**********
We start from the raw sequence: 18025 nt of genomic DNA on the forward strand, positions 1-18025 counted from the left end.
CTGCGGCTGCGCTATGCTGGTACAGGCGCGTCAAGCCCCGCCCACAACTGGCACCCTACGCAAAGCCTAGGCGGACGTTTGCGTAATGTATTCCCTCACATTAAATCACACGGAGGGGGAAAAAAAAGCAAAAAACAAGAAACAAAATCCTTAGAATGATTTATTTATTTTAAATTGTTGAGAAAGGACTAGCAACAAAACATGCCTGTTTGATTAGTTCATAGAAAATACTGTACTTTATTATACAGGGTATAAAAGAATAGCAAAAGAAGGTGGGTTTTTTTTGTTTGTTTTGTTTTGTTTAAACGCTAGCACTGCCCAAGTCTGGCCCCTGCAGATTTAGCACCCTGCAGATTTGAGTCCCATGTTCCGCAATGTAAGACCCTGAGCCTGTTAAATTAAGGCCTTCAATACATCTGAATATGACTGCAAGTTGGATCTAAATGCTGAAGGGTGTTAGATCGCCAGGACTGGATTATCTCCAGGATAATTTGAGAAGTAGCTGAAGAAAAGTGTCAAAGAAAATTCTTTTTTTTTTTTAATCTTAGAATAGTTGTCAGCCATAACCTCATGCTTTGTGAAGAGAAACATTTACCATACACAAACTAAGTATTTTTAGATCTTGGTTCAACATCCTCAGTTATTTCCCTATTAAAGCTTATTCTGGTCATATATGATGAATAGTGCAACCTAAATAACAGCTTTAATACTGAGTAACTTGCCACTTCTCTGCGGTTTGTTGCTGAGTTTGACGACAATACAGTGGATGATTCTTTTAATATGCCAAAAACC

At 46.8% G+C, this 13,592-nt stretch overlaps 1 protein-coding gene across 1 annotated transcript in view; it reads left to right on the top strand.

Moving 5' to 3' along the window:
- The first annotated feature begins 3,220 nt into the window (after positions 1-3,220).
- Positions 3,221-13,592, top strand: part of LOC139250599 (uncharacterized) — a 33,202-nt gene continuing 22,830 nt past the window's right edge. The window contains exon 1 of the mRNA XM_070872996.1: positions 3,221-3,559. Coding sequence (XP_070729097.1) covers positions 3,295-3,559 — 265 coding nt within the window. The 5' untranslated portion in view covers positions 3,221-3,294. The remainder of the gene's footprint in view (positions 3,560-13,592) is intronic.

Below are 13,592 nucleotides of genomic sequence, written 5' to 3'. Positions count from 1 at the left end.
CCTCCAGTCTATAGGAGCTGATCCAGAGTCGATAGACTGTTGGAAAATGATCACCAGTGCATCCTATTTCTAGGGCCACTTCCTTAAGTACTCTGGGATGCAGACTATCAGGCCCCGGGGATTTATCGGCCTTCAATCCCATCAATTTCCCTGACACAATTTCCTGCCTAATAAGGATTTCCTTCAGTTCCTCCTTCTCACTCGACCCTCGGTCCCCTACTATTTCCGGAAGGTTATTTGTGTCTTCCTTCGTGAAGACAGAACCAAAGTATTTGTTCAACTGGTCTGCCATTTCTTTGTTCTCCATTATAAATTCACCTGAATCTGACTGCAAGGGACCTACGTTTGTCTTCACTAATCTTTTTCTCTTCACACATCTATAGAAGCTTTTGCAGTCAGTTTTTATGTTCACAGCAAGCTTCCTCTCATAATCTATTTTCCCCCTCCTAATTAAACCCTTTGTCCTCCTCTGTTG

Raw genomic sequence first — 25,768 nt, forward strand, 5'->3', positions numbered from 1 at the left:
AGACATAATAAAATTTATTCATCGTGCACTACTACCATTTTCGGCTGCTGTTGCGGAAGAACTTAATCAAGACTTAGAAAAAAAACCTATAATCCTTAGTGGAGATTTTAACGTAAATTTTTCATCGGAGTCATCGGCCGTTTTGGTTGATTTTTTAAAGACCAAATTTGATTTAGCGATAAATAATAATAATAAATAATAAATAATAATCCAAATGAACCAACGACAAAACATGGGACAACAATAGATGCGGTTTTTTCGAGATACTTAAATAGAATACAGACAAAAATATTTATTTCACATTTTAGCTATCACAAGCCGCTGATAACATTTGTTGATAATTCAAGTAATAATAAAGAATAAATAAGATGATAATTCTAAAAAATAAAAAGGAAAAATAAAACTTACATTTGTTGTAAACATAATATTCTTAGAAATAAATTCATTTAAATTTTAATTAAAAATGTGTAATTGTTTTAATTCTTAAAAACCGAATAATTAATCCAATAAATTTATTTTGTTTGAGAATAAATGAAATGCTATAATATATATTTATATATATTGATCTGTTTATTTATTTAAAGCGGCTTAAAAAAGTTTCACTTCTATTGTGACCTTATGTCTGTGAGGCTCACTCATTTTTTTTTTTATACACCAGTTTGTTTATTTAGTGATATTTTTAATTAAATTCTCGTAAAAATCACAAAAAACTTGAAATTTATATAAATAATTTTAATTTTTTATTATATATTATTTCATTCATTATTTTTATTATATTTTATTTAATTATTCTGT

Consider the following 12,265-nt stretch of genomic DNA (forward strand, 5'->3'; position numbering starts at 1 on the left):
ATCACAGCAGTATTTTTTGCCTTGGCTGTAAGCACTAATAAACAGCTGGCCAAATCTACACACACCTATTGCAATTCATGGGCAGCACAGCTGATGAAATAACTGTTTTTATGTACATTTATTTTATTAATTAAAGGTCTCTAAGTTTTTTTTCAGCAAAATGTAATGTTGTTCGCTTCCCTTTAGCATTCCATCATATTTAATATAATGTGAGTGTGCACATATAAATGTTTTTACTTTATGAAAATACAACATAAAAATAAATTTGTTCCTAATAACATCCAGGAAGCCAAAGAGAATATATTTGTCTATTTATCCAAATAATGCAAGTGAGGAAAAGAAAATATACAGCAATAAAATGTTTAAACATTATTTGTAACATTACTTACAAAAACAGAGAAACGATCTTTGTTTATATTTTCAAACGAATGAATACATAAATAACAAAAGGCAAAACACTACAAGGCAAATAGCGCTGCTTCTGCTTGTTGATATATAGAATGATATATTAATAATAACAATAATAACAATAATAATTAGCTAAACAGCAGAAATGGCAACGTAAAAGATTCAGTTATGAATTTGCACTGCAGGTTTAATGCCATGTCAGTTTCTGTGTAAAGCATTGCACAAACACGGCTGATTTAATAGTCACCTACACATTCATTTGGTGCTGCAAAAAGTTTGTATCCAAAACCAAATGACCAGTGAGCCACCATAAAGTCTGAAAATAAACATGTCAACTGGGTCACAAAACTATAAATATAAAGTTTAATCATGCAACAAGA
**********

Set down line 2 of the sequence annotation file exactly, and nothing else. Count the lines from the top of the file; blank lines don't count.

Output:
CTGCGGCTGCGCTATGCTGGTACAGGCGCGTCAAGCCCCGCCCACAACTGGCACCCTACGCAAAGCCTAGGCGGACGTTTGCGTAATGTATTCCCTCACATTAAATCACACGGAGGGGGAAAAAAAAGCAAAAAACAAGAAACAAAATCCTTAGAATGATTTATTTATTTTAAATTGTTGAGAAAGGACTAGCAACAAAACATGCCTGTTTGATTAGTTCATAGAAAATACTGTACTTTATTATACAGGGTATAAAAGAATAGCAAAAGAAGGTGGGTTTTTTTTGTTTGTTTTGTTTTGTTTAAACGCTAGCACTGCCCAAGTCTGGCCCCTGCAGATTTAGCACCCTGCAGATTTGAGTCCCATGTTCCGCAATGTAAGACCCTGAGCCTGTTAAATTAAGGCCTTCAATACATCTGAATATGACTGCAAGTTGGATCTAAATGCTGAAGGGTGTTAGATCGCCAGGACTGGATTATCTCCAGGATAATTTGAGAAGTAGCTGAAGAAAAGTGTCAAAGAAAATTCTTTTTTTTTTTTAATCTTAGAATAGTTGTCAGCCATAACCTCATGCTTTGTGAAGAGAAACATTTACCATACACAAACTAAGTATTTTTAGATCTTGGTTCAACATCCTCAGTTATTTCCCTATTAAAGCTTATTCTGGTCATATATGATGAATAGTGCAACCTAAATAACAGCTTTAATACTGAGTAACTTGCCACTTCTCTGCGGTTTGTTGCTGAGTTTGACGACAATACAGTGGATGATTCTTTTAATATGCCAAAAACC